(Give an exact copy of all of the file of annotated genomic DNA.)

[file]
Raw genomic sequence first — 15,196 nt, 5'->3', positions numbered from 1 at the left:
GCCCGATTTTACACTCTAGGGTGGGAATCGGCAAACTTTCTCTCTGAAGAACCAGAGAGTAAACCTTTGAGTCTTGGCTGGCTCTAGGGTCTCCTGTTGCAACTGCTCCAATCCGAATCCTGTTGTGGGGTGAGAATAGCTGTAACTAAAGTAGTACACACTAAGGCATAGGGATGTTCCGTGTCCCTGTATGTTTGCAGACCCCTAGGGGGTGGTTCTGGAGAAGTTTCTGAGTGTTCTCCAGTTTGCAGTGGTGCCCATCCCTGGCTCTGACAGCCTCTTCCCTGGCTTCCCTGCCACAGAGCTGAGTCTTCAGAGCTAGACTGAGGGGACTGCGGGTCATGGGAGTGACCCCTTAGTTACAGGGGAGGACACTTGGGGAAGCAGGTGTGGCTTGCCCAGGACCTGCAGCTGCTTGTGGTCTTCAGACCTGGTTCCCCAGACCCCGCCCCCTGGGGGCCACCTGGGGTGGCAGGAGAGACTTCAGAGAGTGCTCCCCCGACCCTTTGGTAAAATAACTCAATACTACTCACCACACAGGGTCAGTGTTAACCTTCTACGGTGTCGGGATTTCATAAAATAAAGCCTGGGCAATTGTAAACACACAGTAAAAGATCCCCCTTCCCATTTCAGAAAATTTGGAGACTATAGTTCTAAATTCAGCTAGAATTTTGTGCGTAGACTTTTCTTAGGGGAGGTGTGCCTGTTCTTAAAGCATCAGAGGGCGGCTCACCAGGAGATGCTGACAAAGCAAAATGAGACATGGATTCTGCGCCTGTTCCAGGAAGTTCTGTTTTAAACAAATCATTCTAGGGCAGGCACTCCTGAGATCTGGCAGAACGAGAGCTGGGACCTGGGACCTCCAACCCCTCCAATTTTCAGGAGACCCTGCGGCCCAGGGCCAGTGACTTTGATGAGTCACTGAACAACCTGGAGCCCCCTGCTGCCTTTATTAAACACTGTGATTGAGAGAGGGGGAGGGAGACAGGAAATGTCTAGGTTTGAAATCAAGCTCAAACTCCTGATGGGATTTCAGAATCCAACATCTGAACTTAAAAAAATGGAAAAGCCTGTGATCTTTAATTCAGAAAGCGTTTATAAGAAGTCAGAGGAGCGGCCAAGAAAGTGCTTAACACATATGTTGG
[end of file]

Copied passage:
Raw genomic sequence first — 15,196 nt, 5'->3', positions numbered from 1 at the left:
GCCCGATTTTACACTCTAGGGTGGGAATCGGCAAACTTTCTCTCTGAAGAACCAGAGAGTAAACCTTTGAGTCTTGGCTGGCTCTAGGGTCTCCTGTTGCAACTGCTCCAATCCGAATCCTGTTGTGGGGTGAGAATAGCTGTAACTAAAGTAGTACACACTAAGGCATAGGGATGTTCCGTGTCCCTGTATGTTTGCAGACCCCTAGGGGGTGGTTCTGGAGAAGTTTCTGAGTGTTCTCCAGTTTGCAGTGGTGCCCATCCCTGGCTCTGACAGCCTCTTCCCTGGCTTCCCTGCCACAGAGCTGAGTCTTCAGAGCTAGACTGAGGGGACTGCGGGTCATGGGAGTGACCCCTTAGTTACAGGGGAGGACACTTGGGGAAGCAGGTGTGGCTTGCCCAGGACCTGCAGCTGCTTGTGGTCTTCAGACCTGGTTCCCCAGACCCCGCCCCCTGGGGGCCACCTGGGGTGGCAGGAGAGACTTCAGAGAGTGCTCCCCCGACCCTTTGGTAAAATAACTCAATACTACTCACCACACAGGGTCAGTGTTAACCTTCTACGGTGTCGGGATTTCATAAAATAAAGCCTGGGCAATTGTAAACACACAGTAAAAGATCCCCCTTCCCATTTCAGAAAATTTGGAGACTATAGTTCTAAATTCAGCTAGAATTTTGTGCGTAGACTTTTCTTAGGGGAGGTGTGCCTGTTCTTAAAGCATCAGAGGGCGGCTCACCAGGAGATGCTGACAAAGCAAAATGAGACATGGATTCTGCGCCTGTTCCAGGAAGTTCTGTTTTAAACAAATCATTCTAGGGCAGGCACTCCTGAGATCTGGCAGAACGAGAGCTGGGACCTGGGACCTCCAACCCCTCCAATTTTCAGGAGACCCTGCGGCCCAGGGCCAGTGACTTTGATGAGTCACTGAACAACCTGGAGCCCCCTGCTGCCTTTATTAAACACTGTGATTGAGAGAGGGGGAGGGAGACAGGAAATGTCTAGGTTTGAAATCAAGCTCAAACTCCTGATGGGATTTCAGAATCCAACATCTGAACTTAAAAAAATGGAAAAGCCTGTGATCTTTAATTCAGAAAGCGTTTATAAGAAGTCAGAGGAGCGGCCAAGAAAGTGCTTAACACATATGTTGG